permissive

[per-mis-iv]
adjective
  1. habitually or characteristically accepting or tolerant of something, as social behavior or linguistic usage, that others might disapprove or forbid.
  2. granting or denoting permission: a permissive nod.
  3. optional.
  4. Genetics. (of a cell) permitting replication of a strand of DNA that could be lethal, as a viral segment or mutant gene.

Origin of permissive

1425–75; late Middle English; see permission, -ive; compare French permissif
Related formsper·mis·sive·ly, adverbper·mis·sive·ness, nounnon·per·mis·sive, adjectivenon·per·mis·sive·ly, adverbnon·per·mis·sive·ness, nounun·per·mis·sive, adjective

Synonyms for permissive

Dictionary.com Unabridged Based on the Random House Unabridged Dictionary, © Random House, Inc. 2018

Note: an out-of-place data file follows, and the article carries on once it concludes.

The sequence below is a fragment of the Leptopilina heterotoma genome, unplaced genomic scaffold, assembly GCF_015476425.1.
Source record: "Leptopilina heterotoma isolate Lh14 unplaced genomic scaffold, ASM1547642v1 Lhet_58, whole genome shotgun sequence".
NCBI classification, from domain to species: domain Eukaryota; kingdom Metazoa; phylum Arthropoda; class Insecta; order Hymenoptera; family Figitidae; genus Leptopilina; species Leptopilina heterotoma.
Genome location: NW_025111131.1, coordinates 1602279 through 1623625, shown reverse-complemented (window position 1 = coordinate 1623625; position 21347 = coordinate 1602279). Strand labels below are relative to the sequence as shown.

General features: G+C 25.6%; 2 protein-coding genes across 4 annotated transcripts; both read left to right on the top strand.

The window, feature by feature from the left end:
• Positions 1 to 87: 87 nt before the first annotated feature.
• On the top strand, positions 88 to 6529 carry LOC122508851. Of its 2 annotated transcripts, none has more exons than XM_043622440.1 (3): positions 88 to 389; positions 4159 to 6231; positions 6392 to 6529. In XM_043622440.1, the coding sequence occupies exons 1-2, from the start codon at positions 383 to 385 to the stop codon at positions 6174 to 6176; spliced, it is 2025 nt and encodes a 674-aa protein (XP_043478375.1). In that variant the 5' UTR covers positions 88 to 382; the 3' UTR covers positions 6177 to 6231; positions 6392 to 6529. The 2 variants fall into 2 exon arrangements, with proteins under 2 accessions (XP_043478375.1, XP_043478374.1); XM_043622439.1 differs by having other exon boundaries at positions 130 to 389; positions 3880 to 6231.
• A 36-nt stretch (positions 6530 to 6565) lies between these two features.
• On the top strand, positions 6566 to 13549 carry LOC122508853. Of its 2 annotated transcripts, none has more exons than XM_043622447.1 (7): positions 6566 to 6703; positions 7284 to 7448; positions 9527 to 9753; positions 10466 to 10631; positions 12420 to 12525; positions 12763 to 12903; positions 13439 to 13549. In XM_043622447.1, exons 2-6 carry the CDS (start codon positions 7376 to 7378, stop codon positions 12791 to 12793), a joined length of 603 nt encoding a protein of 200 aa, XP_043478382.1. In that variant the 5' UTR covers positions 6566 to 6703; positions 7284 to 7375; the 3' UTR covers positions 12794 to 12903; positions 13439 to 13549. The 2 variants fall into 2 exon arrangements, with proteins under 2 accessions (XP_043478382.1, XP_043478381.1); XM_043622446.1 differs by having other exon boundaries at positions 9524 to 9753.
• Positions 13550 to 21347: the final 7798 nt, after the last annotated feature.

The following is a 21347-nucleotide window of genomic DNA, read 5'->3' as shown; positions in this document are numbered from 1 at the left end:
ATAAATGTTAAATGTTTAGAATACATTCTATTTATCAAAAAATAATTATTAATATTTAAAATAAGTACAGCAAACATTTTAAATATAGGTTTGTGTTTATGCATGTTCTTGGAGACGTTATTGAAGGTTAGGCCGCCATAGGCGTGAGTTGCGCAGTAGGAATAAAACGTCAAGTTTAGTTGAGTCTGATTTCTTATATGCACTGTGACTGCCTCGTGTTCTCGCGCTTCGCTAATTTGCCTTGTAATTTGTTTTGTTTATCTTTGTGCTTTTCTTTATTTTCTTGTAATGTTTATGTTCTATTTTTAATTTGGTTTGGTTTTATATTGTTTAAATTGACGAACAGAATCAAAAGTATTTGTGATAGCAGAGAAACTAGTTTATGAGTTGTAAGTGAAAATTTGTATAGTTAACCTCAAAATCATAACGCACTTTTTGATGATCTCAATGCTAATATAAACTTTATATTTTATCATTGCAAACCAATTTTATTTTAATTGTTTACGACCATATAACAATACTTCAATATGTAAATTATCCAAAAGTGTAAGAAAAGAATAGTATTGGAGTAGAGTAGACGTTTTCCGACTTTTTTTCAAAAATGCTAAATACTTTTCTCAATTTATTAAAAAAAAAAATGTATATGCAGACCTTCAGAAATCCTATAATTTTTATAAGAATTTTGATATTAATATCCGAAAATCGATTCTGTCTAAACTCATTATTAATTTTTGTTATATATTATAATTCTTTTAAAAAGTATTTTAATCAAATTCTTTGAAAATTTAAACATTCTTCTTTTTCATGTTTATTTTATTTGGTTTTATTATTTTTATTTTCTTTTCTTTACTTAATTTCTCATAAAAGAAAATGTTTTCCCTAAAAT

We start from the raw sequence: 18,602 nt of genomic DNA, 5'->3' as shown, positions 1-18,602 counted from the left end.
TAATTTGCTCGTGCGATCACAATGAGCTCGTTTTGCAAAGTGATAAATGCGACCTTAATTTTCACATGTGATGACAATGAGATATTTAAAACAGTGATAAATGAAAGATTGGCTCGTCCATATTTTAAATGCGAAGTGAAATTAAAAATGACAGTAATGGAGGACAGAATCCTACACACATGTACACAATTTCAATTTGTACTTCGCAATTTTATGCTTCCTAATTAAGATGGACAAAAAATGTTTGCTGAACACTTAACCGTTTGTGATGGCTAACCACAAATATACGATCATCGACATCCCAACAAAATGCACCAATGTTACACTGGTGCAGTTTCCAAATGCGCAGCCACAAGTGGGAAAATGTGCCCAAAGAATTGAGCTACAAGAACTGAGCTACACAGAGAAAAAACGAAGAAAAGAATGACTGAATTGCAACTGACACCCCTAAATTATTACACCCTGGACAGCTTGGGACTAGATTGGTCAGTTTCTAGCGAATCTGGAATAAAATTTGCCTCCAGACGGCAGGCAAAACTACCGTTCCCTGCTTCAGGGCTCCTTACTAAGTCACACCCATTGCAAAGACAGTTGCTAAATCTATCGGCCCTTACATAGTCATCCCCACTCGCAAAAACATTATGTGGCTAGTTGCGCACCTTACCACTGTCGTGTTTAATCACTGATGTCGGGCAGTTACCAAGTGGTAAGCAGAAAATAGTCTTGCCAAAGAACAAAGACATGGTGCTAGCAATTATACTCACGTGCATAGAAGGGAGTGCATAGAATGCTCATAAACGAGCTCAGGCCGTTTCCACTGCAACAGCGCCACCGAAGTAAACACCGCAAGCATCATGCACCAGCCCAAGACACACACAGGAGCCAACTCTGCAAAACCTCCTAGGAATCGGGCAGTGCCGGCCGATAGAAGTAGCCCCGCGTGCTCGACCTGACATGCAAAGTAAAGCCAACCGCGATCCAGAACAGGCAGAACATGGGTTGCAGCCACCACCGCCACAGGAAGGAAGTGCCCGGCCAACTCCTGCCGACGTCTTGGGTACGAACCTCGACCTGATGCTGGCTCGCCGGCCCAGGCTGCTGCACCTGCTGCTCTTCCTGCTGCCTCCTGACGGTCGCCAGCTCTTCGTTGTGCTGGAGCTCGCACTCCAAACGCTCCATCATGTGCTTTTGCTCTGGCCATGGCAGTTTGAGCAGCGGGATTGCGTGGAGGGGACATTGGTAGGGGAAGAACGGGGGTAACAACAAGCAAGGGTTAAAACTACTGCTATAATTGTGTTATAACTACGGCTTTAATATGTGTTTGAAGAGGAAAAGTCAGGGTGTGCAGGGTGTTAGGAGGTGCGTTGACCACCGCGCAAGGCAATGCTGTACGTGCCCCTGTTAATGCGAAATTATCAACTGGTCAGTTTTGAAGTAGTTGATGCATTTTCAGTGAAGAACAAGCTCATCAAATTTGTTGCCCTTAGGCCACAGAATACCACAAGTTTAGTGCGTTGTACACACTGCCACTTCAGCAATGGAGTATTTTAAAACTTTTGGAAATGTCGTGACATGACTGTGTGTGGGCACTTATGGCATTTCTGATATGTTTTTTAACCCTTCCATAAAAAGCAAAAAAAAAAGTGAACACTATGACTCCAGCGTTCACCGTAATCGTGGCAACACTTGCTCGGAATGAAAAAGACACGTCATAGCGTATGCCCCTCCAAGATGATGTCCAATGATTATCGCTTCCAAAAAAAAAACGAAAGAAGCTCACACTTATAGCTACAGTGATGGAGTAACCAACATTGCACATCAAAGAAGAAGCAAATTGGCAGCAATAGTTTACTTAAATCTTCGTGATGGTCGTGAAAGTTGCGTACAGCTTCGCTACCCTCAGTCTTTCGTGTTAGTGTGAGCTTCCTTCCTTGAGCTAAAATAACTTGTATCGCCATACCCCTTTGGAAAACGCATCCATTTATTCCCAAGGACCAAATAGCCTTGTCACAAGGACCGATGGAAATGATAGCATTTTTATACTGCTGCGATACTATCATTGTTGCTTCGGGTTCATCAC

Examples from the Web for permissively

Historical Examples of permissively

  • These take thought, at least ostensibly or permissively, for the temporal welfare of the laity, as well as for their own.


British Dictionary definitions for permissively

permissive

adjective
  1. tolerant; lenientpermissive parents
  2. indulgent in matters of sexa permissive society
  3. granting permission
  4. archaic not obligatory
Derived Formspermissively, adverbpermissiveness, noun
Collins English Dictionary - Complete & Unabridged 2012 Digital Edition © William Collins Sons & Co. Ltd. 1979, 1986 © HarperCollins Publishers 1998, 2000, 2003, 2005, 2006, 2007, 2009, 2012

Word Origin and History for permissively

permissive

adj.

c.1600, "allowing to pass through," from Old French permissif, from Latin permiss-, past participle stem of permittere "to let go, let pass, let loose" (see permit (v.)). In sense of "tolerant, liberal" it is first recorded 1956; by 1966 it had definite overtones of sexual freedom. Earlier it meant "permitted, allowed" (early 15c.). Related: Permissively; permissiveness.

Online Etymology Dictionary, © 2010 Douglas Harper